Once you crack the code and discover the word ("Oh, I get it, you're talking about the thunder and lightning last night!"), celebrate and take a minute to talk about how some of those core words or more frequently used vocabulary words might be used to help explain ("last night, dark, big noise, I see bright light, I hide in bed"). If the word needs to be added to a device or display, now's the time!

Teaching how to fix a communication breakdown:
Think about a spot for clarification messages on a communication display or speech generating device and teach how to use these messages effectively. Just because they appear on a display does not mean that a person will automatically know how to use them. Being able to give feedback in this way can also be tricky
for someone who has in the past taken a more passive role in communication. Saying "That's not what I meant", "You got it wrong" and "Listen carefully and I'll try to say it a different way" may not come naturally to many people. Practice with games like "Simon Says" or "Broken Telephone" and by searching for items in an "I Spy" book.

Partner assisted scanning: 
When a communication partner is presenting all of the options for the individual to select between, there may be fewer items on the communication display. Think about adding some clarification strategies right from the start, to teach how a person can indicate "that's not what I meant", "not on this board" or "oops, let's start over". 

The Augmentative Communication team at the KidsAbility Centre for Child Development in Ontario have a great stash of handouts on their website, covering Conversation Book Ideas, Partner strategies, Client strategies and more. Check them out at 

Nora Rothschild has shared some great summaries on using clarification strategies in both long and shortened versions.  Thanks Nora!


Congratulations to Abby for her recent feature on the local and national news highlighting her use of her eye gaze system.  Check out the local news clip:

Upcoming Events:
Save the date: Already dreaming about next Summer? If you are a TVCC client who uses a speech
generating device, here's one date that you can put into your calendar so that you don't miss the chance to shine on stage! TVCC and the Original Kids Theatre Company will be collaborating to present the theatre camps "Setting the Stage" and "On with the Show" the week of August 25th - 29th 2014. Put the date in your diary and look for more information coming Spring 2014. If you want a reminder closer to the time, send us a quick e-mail and we'll update you with information as it comes in:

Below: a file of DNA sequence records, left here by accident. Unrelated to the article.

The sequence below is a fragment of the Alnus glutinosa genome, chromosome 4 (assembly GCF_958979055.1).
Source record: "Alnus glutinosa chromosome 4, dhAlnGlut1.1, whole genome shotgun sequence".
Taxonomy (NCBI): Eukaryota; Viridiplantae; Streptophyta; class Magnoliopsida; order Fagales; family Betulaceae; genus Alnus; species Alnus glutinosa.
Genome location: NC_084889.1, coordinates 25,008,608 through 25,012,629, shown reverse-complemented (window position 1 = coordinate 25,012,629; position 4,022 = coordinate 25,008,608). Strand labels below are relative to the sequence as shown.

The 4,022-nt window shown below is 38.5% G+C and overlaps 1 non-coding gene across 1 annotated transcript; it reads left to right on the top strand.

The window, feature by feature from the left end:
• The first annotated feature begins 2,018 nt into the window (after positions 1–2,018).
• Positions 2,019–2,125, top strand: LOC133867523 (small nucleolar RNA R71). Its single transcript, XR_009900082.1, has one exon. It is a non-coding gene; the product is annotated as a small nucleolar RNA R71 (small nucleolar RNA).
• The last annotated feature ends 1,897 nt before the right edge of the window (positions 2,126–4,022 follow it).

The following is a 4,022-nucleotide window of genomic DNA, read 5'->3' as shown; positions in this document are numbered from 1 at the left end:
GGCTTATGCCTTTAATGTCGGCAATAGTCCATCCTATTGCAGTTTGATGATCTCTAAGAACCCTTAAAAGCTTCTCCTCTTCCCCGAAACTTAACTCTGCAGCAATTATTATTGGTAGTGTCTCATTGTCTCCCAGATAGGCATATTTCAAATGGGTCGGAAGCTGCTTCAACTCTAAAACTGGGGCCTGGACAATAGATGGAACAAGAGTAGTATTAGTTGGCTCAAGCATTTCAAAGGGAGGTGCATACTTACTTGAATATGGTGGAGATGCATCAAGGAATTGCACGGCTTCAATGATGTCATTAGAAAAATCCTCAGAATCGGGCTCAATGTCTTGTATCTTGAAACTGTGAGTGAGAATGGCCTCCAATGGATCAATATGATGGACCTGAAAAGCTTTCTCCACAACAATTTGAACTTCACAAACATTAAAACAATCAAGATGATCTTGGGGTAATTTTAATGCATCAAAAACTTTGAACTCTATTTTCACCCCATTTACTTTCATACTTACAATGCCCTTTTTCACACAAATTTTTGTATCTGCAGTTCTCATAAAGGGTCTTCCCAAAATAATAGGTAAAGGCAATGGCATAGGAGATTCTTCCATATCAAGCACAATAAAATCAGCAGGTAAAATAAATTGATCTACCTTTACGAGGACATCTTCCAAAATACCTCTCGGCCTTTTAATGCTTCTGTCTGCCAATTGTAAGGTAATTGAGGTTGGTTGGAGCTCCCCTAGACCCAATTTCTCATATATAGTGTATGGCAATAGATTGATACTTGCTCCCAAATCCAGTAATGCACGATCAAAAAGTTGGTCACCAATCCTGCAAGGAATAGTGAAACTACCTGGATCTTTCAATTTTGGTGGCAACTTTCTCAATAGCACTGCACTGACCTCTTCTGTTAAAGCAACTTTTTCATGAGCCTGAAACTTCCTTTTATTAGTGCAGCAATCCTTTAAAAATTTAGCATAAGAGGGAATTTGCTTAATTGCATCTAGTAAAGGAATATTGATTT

Quiet Coffee and Talkless Tea!

October was Augmentative Communication Awareness Month!  We celebrated by hosting "Quiet Coffee
and Talkless Tea" where people could ask for a beverage using augmentative communication strategies.  

You can host your own event by downloading FREE resources here:

Upcoming Events:

TVCC How to choose powerful words (Core Words)
November 13th, 2013 

TVCC adapted books
December 4th, 2013
For more information and registration details:

Boardmaker workshop at Thames Valley Children's Centre
November  25th, 2013
For more information and registration details:

ATIA conference: Jan 28 & 29 2014

Tuesday, 1 October 2013

I can...use an iPad to communicate!

The popularity of the iPad and other touch screen devices has had a huge impact on the world of AC.  Manufacturers of dedicated speech generating devices are releasing their apps based on their many years of research and development. To top it off, Apple has just released iOS 7 with built in switch accessibility!!!  Although the AC community is familiar with ongoing changes with technology, the release of touch screen devices and apps has really changed the range of possibilities out there.  In this month's issue of we will review some of the frequently asked questions that we hear about using an iPad for communication.

iPad FAQ:

Will an iPad help my child communicate?

Tricky question! For a child who has challenges with communication, the broader question might be “will AC help my child communicate?”.  The iPad is just one of the many possible tools that can be used as a speech generating device. Given the relatively low cost (in comparison to some of the more traditional speech generating devices) and popularity of the iPad, it may be tempting to forge ahead with the purchase. However, as with any other communication strategy, consideration needs to be given to what an individual needs before determining which tool will be the best fit. Talk to your child’s Speech Language Pathologist (SLP) about an assessment for augmentative communication if you think it may be helpful. 

We have an iPad, what should we do with it?

How many times have you heard someone say “There’s an app for that!”  You can do so many things with an iPad from Solitaire to colouring to creating spreadsheets!  If you're thinking of using an iPad to help your child meet his communication needs, then start by identifying what those needs are at this point in time. Talk to your child’s team to determine where to start, to prioritize the communication goals and to agree on whether the iPad is the best tool to meet those goals. While the iPad is a fantastic tool for many, it’s still not the tool for everyone.

We have an iPad already, which communication app should I use?